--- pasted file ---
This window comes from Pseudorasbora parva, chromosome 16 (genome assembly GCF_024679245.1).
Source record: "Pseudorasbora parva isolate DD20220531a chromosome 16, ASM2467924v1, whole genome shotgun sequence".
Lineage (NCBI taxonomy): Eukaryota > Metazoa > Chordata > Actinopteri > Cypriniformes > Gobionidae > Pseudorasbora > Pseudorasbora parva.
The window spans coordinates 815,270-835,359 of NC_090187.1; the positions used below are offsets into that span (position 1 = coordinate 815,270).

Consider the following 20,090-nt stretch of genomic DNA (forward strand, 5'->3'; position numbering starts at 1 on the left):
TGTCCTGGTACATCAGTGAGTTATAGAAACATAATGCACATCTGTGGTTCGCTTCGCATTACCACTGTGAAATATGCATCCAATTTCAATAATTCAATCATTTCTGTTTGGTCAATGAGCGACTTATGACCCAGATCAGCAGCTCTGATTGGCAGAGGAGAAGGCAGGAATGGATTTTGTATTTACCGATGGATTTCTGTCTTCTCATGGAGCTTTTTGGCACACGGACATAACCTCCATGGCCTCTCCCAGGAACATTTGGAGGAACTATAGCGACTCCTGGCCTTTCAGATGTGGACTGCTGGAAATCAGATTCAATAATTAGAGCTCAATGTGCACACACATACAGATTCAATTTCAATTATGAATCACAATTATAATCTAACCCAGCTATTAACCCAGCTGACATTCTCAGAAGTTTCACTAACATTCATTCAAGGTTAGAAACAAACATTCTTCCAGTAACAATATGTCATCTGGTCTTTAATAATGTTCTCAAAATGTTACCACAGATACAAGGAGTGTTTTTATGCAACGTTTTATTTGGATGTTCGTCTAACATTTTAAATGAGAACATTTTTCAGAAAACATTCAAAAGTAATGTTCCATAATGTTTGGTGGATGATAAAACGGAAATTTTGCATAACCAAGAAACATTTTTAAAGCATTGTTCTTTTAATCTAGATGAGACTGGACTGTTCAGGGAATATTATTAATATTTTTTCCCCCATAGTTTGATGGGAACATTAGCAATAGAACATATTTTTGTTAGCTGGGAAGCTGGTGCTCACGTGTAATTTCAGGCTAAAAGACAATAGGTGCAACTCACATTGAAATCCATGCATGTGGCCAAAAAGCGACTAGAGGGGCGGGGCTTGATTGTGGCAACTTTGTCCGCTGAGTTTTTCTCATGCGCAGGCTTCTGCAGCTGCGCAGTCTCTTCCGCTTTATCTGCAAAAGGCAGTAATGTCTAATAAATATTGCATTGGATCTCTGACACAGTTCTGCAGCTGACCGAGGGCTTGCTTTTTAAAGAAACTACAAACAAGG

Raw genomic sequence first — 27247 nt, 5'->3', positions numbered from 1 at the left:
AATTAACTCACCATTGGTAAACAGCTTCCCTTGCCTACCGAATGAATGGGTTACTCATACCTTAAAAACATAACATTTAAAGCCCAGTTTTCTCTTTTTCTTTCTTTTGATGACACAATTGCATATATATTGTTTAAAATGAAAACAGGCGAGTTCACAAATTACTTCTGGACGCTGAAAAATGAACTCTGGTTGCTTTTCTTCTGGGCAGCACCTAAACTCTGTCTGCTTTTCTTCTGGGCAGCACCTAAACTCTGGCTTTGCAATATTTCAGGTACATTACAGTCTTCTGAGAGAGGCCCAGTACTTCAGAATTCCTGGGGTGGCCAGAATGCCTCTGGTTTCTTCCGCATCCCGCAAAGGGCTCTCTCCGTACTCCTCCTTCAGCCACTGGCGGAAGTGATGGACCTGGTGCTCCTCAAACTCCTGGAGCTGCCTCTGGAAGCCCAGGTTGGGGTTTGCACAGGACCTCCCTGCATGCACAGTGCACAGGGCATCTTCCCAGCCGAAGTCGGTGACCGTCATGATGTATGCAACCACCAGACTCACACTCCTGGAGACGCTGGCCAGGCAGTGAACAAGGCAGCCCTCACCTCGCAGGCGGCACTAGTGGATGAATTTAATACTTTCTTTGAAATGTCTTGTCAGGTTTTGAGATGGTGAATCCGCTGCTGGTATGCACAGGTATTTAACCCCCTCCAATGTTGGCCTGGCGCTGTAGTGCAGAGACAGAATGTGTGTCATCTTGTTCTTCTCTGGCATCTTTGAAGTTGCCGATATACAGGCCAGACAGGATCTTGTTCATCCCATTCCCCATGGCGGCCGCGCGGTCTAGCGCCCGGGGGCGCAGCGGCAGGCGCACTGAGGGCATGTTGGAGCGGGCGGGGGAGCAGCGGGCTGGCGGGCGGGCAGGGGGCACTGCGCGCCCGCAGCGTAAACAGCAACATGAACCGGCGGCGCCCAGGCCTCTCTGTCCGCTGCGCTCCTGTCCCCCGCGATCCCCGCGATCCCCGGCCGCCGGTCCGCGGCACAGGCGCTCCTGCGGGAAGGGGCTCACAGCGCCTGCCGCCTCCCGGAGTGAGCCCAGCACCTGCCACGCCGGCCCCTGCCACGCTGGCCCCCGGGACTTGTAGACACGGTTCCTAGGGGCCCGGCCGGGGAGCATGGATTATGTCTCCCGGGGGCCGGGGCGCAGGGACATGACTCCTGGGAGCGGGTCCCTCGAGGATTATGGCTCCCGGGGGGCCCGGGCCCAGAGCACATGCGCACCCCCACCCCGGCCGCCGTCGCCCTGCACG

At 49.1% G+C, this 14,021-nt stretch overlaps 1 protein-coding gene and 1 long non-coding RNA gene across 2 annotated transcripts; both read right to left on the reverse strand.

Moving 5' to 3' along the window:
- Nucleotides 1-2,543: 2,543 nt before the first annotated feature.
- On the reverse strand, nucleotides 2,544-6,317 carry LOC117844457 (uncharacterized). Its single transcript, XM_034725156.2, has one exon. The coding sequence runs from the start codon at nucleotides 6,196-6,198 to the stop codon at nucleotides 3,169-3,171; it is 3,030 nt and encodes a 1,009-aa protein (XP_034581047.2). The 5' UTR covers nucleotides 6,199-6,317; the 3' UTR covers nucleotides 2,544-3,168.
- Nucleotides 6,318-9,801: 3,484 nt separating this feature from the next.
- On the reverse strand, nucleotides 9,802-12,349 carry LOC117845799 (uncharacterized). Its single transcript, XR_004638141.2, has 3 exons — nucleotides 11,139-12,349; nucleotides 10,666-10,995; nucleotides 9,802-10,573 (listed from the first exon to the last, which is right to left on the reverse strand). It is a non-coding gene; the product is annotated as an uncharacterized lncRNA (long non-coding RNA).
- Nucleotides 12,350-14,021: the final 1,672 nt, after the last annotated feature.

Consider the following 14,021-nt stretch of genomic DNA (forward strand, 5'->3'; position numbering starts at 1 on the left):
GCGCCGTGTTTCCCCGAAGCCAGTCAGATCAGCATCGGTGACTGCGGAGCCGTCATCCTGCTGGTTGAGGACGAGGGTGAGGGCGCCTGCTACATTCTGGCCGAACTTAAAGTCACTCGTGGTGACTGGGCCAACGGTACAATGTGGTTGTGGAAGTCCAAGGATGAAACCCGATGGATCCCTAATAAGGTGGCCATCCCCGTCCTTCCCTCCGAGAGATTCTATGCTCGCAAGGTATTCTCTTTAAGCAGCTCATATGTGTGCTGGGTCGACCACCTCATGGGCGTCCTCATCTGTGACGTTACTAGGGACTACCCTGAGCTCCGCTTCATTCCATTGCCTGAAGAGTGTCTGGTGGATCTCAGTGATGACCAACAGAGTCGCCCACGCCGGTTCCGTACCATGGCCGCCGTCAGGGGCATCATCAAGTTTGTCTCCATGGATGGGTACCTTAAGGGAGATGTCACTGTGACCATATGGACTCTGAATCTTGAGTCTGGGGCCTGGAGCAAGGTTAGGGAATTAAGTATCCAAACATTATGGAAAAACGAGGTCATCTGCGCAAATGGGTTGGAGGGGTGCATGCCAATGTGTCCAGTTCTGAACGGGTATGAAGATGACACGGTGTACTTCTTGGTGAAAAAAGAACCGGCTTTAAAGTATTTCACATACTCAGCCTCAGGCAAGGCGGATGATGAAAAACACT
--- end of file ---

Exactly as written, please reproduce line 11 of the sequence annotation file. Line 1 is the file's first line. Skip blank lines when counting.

- Nucleotides 1-2,543: 2,543 nt before the first annotated feature.